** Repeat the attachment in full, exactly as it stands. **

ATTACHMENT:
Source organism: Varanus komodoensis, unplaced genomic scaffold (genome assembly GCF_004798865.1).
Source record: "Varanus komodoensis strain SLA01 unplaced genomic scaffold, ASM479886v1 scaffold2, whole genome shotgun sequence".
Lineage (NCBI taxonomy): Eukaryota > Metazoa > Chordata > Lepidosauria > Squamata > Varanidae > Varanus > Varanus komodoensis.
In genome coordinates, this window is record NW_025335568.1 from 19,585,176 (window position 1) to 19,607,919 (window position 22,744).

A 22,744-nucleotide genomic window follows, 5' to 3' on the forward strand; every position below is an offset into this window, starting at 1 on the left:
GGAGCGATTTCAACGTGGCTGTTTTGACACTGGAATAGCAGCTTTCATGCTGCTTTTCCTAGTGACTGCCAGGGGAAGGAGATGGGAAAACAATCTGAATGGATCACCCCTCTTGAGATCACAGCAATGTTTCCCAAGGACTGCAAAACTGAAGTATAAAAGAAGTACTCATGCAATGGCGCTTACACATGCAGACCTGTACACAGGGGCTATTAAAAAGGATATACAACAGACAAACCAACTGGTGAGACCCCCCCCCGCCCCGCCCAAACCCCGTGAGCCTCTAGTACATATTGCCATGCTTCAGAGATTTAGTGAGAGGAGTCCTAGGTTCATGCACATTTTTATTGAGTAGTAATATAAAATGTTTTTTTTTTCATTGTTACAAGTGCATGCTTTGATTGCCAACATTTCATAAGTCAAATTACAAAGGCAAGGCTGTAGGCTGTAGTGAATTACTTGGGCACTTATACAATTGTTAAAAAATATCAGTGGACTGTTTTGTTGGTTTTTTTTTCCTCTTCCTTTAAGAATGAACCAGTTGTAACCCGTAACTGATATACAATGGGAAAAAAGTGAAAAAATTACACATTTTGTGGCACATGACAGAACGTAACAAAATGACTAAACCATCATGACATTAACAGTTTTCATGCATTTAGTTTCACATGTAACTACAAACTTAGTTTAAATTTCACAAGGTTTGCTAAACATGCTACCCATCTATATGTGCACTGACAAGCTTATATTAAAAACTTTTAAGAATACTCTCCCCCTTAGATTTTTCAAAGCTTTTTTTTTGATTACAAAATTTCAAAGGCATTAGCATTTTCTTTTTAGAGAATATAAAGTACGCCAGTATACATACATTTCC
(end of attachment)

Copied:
Source organism: Varanus komodoensis, unplaced genomic scaffold (genome assembly GCF_004798865.1).
Source record: "Varanus komodoensis strain SLA01 unplaced genomic scaffold, ASM479886v1 scaffold2, whole genome shotgun sequence".
Lineage (NCBI taxonomy): Eukaryota > Metazoa > Chordata > Lepidosauria > Squamata > Varanidae > Varanus > Varanus komodoensis.
In genome coordinates, this window is record NW_025335568.1 from 19,585,176 (window position 1) to 19,607,919 (window position 22,744).

A 22,744-nucleotide genomic window follows, 5' to 3' on the forward strand; every position below is an offset into this window, starting at 1 on the left:
GGAGCGATTTCAACGTGGCTGTTTTGACACTGGAATAGCAGCTTTCATGCTGCTTTTCCTAGTGACTGCCAGGGGAAGGAGATGGGAAAACAATCTGAATGGATCACCCCTCTTGAGATCACAGCAATGTTTCCCAAGGACTGCAAAACTGAAGTATAAAAGAAGTACTCATGCAATGGCGCTTACACATGCAGACCTGTACACAGGGGCTATTAAAAAGGATATACAACAGACAAACCAACTGGTGAGACCCCCCCCCGCCCCGCCCAAACCCCGTGAGCCTCTAGTACATATTGCCATGCTTCAGAGATTTAGTGAGAGGAGTCCTAGGTTCATGCACATTTTTATTGAGTAGTAATATAAAATGTTTTTTTTTTCATTGTTACAAGTGCATGCTTTGATTGCCAACATTTCATAAGTCAAATTACAAAGGCAAGGCTGTAGGCTGTAGTGAATTACTTGGGCACTTATACAATTGTTAAAAAATATCAGTGGACTGTTTTGTTGGTTTTTTTTTCCTCTTCCTTTAAGAATGAACCAGTTGTAACCCGTAACTGATATACAATGGGAAAAAAGTGAAAAAATTACACATTTTGTGGCACATGACAGAACGTAACAAAATGACTAAACCATCATGACATTAACAGTTTTCATGCATTTAGTTTCACATGTAACTACAAACTTAGTTTAAATTTCACAAGGTTTGCTAAACATGCTACCCATCTATATGTGCACTGACAAGCTTATATTAAAAACTTTTAAGAATACTCTCCCCCTTAGATTTTTCAAAGCTTTTTTTTTGATTACAAAATTTCAAAGGCATTAGCATTTTCTTTTTAGAGAATATAAAGTACGCCAGTATACATACATTTCC